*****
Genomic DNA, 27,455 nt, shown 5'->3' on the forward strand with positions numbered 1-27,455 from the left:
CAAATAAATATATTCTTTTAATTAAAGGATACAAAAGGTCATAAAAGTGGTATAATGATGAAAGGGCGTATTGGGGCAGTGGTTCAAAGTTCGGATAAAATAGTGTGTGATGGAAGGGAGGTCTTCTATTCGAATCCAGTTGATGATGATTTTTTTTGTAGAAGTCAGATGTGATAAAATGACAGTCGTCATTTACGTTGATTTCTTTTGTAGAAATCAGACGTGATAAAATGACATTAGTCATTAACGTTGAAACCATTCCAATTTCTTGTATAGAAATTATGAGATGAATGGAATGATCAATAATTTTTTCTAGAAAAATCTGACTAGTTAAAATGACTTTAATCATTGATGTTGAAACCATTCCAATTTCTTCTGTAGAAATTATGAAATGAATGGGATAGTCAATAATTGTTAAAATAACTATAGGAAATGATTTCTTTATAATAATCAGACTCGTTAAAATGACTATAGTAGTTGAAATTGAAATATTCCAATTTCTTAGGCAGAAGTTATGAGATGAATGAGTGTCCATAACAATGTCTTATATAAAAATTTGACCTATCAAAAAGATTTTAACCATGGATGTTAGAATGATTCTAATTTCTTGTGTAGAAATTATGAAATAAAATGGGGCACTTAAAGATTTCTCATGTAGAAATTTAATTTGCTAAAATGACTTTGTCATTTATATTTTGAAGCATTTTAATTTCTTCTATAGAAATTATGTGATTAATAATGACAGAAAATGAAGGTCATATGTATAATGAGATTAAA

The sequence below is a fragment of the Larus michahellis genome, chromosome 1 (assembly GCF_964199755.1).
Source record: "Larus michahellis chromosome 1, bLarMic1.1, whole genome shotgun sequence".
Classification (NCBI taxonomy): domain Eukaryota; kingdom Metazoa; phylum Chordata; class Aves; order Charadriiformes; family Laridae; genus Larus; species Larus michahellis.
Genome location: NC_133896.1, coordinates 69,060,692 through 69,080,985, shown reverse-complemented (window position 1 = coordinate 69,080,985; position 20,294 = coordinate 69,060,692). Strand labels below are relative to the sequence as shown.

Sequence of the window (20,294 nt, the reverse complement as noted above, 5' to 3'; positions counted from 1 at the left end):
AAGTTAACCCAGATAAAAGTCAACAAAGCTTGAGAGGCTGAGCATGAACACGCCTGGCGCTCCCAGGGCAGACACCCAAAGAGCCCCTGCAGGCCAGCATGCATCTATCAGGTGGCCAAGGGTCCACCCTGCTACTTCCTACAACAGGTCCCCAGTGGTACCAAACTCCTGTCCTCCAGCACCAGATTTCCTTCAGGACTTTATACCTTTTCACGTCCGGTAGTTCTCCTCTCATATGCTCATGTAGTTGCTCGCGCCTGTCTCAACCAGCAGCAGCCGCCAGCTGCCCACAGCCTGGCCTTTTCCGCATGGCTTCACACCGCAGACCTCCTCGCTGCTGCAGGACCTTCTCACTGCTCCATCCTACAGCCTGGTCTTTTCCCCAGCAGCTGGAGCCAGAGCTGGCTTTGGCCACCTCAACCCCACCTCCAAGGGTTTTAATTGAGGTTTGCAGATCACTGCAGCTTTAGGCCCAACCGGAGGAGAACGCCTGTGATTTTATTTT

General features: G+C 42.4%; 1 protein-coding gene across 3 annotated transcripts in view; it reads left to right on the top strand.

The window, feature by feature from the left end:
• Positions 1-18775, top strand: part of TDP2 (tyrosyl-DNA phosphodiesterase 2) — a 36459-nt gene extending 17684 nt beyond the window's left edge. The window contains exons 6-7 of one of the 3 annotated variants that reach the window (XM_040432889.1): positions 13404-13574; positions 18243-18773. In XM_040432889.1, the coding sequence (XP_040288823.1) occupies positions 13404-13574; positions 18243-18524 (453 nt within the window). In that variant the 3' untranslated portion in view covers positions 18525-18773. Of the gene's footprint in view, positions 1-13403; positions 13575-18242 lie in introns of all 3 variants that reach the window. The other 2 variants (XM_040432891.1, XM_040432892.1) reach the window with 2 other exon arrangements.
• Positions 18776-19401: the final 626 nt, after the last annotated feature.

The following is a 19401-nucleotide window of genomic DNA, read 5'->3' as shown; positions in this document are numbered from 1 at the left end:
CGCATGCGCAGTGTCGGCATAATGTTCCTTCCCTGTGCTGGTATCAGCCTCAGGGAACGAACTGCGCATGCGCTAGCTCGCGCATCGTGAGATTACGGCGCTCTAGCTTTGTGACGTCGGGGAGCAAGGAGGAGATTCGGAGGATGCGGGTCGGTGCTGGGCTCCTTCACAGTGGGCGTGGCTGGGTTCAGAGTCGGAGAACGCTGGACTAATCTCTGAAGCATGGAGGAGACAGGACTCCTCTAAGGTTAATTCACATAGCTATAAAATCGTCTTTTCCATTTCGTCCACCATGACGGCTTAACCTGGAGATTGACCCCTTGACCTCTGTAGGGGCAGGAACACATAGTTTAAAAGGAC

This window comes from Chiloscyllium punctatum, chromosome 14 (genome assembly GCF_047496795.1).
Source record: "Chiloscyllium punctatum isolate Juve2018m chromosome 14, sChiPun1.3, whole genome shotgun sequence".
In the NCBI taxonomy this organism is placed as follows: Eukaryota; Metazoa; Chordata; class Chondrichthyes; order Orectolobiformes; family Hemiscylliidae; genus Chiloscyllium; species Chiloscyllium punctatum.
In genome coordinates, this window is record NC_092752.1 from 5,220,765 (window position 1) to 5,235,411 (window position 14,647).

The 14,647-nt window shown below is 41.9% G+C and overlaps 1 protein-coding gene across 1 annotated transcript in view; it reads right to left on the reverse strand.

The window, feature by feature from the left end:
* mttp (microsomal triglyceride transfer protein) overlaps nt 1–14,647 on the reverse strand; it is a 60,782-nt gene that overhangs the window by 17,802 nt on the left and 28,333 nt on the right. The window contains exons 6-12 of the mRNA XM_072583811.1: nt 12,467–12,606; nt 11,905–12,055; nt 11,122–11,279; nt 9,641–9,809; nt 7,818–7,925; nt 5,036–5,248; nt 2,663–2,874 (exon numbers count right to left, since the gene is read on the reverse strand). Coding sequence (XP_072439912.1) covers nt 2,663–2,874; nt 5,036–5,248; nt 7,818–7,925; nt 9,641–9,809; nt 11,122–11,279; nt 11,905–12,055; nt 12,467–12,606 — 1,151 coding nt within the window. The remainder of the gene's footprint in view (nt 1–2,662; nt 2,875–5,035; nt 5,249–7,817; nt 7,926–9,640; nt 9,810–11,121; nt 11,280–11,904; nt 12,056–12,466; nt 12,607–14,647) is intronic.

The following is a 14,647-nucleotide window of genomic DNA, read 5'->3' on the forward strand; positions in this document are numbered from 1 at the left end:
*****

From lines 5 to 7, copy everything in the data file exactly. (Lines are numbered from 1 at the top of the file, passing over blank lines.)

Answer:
Classification (NCBI taxonomy): domain Eukaryota; kingdom Metazoa; phylum Chordata; class Aves; order Charadriiformes; family Laridae; genus Larus; species Larus michahellis.
Genome location: NC_133896.1, coordinates 69,060,692 through 69,080,985, shown reverse-complemented (window position 1 = coordinate 69,080,985; position 20,294 = coordinate 69,060,692). Strand labels below are relative to the sequence as shown.

Sequence of the window (20,294 nt, the reverse complement as noted above, 5' to 3'; positions counted from 1 at the left end):